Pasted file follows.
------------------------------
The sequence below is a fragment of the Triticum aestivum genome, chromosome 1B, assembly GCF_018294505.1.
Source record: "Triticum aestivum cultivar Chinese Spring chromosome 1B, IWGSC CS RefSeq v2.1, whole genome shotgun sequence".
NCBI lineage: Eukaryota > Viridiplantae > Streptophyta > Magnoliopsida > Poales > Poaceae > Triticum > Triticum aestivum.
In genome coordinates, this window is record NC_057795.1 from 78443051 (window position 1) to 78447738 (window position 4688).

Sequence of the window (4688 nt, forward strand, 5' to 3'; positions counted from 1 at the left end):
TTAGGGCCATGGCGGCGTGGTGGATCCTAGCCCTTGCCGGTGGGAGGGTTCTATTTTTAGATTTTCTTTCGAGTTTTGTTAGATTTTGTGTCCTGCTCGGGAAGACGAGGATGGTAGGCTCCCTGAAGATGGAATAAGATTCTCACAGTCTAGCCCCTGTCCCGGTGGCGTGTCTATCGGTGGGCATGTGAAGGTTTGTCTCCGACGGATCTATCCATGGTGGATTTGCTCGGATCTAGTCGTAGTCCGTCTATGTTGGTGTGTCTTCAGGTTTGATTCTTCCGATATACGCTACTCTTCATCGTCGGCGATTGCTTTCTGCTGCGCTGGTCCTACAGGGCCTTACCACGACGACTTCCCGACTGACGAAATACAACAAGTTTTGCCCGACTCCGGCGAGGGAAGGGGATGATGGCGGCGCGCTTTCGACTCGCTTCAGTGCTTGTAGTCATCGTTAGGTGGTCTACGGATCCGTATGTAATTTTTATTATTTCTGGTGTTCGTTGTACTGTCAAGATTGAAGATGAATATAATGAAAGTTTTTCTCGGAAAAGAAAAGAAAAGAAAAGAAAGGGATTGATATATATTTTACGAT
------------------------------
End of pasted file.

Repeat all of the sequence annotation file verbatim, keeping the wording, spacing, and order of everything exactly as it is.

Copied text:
The sequence below is a fragment of the Triticum aestivum genome, chromosome 1B, assembly GCF_018294505.1.
Source record: "Triticum aestivum cultivar Chinese Spring chromosome 1B, IWGSC CS RefSeq v2.1, whole genome shotgun sequence".
NCBI lineage: Eukaryota > Viridiplantae > Streptophyta > Magnoliopsida > Poales > Poaceae > Triticum > Triticum aestivum.
In genome coordinates, this window is record NC_057795.1 from 78443051 (window position 1) to 78447738 (window position 4688).

Sequence of the window (4688 nt, forward strand, 5' to 3'; positions counted from 1 at the left end):
TTAGGGCCATGGCGGCGTGGTGGATCCTAGCCCTTGCCGGTGGGAGGGTTCTATTTTTAGATTTTCTTTCGAGTTTTGTTAGATTTTGTGTCCTGCTCGGGAAGACGAGGATGGTAGGCTCCCTGAAGATGGAATAAGATTCTCACAGTCTAGCCCCTGTCCCGGTGGCGTGTCTATCGGTGGGCATGTGAAGGTTTGTCTCCGACGGATCTATCCATGGTGGATTTGCTCGGATCTAGTCGTAGTCCGTCTATGTTGGTGTGTCTTCAGGTTTGATTCTTCCGATATACGCTACTCTTCATCGTCGGCGATTGCTTTCTGCTGCGCTGGTCCTACAGGGCCTTACCACGACGACTTCCCGACTGACGAAATACAACAAGTTTTGCCCGACTCCGGCGAGGGAAGGGGATGATGGCGGCGCGCTTTCGACTCGCTTCAGTGCTTGTAGTCATCGTTAGGTGGTCTACGGATCCGTATGTAATTTTTATTATTTCTGGTGTTCGTTGTACTGTCAAGATTGAAGATGAATATAATGAAAGTTTTTCTCGGAAAAGAAAAGAAAAGAAAAGAAAGGGATTGATATATATTTTACGAT